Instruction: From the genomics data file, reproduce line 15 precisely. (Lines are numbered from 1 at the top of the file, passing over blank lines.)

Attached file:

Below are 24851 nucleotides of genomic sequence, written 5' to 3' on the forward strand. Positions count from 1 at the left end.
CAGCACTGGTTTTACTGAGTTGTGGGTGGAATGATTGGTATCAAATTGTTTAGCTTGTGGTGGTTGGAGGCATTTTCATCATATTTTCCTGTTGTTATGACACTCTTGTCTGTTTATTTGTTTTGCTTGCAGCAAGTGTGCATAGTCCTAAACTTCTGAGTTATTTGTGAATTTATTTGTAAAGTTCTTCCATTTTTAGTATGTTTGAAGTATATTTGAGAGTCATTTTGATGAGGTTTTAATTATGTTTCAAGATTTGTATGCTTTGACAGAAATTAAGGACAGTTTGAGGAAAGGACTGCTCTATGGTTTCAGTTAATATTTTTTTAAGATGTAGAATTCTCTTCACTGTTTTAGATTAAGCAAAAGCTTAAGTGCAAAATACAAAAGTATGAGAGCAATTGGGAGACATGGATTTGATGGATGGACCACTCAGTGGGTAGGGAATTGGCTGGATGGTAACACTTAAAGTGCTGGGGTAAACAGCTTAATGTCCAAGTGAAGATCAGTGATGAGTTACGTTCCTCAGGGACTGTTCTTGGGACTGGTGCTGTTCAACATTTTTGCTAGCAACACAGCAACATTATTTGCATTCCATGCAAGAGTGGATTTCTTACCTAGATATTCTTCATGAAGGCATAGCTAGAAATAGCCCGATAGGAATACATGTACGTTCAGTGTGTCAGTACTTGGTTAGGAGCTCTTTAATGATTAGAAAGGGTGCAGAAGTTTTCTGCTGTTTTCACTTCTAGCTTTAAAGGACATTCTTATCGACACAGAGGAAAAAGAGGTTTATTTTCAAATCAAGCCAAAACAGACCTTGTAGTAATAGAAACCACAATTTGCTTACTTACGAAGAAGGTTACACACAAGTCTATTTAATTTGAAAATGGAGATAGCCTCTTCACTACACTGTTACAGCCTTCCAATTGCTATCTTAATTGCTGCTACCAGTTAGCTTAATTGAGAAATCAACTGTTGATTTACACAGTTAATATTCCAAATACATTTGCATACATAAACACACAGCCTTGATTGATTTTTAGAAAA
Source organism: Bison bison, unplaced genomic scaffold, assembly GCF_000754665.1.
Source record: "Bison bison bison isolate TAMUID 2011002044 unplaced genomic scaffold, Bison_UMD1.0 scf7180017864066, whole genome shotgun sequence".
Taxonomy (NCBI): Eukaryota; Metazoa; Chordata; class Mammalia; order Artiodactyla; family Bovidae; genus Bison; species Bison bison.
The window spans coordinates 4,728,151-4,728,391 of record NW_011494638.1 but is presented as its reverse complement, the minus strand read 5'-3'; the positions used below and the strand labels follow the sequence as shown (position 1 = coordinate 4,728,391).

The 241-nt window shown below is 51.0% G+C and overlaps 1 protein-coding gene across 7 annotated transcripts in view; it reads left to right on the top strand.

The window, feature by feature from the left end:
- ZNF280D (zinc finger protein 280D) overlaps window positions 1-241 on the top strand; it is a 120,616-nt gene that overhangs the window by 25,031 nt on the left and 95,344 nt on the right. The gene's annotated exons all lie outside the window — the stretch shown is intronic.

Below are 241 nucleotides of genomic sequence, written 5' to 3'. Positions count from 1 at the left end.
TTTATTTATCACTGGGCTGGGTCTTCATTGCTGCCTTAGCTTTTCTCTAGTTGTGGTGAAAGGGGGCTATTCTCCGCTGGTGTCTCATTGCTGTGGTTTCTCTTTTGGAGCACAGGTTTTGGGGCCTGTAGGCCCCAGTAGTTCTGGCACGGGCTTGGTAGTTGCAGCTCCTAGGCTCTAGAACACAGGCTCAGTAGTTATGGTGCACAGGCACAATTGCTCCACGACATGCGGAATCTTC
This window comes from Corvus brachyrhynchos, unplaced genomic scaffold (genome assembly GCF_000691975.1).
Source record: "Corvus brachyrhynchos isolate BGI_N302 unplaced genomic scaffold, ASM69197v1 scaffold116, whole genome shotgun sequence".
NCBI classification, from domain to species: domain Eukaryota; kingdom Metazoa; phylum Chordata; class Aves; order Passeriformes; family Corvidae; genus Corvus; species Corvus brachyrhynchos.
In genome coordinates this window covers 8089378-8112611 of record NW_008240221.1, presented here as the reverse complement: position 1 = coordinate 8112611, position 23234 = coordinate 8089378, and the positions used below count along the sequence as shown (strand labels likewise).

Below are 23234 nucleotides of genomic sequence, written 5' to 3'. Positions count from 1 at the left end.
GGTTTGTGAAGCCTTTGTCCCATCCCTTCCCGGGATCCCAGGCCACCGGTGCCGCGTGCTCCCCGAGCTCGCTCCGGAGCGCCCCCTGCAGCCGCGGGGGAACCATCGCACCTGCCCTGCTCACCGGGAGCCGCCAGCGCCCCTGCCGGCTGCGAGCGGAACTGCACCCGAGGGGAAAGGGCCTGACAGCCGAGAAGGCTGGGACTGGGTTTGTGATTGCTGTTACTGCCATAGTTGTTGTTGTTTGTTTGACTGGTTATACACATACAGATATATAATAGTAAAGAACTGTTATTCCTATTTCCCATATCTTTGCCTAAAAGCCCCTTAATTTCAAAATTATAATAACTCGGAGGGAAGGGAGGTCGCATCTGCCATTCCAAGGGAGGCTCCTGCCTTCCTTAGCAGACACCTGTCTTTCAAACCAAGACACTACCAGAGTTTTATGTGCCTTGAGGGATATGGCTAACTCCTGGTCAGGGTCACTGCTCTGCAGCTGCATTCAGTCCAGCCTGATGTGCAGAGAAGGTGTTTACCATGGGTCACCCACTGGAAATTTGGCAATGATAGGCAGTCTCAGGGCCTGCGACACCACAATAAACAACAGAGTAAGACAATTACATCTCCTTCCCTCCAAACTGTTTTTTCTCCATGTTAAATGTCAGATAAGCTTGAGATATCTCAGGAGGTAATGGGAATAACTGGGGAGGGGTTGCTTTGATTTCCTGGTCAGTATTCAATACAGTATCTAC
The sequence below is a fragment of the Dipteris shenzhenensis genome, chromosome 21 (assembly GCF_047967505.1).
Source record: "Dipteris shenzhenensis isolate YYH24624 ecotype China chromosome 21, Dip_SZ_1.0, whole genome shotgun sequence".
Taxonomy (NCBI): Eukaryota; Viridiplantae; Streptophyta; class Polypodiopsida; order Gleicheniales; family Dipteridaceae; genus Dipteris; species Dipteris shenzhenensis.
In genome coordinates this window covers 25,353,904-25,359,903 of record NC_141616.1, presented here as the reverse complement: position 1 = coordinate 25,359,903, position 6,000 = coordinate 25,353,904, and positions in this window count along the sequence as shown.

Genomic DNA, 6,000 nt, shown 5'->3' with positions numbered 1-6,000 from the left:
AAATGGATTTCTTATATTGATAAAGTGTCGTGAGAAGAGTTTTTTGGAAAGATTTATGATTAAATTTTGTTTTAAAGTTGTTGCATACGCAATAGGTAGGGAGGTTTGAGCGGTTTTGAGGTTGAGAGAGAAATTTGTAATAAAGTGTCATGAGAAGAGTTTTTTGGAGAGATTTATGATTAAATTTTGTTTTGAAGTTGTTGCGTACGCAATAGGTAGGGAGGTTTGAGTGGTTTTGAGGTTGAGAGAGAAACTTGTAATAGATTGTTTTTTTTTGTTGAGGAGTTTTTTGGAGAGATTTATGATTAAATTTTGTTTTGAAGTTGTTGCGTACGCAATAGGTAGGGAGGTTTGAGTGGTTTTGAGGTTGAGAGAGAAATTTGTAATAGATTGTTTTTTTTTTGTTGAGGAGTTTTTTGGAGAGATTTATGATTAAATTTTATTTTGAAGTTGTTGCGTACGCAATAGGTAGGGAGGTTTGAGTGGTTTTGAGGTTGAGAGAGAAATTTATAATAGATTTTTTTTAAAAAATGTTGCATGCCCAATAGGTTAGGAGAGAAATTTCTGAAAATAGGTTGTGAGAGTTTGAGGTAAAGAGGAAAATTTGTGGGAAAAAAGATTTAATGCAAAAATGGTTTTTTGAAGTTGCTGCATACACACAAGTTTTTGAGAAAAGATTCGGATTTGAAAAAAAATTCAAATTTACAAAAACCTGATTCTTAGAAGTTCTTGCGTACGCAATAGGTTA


In genome coordinates this window covers 8089378-8112611 of record NW_008240221.1, presented here as the reverse complement: position 1 = coordinate 8112611, position 23234 = coordinate 8089378, and the positions used below count along the sequence as shown (strand labels likewise).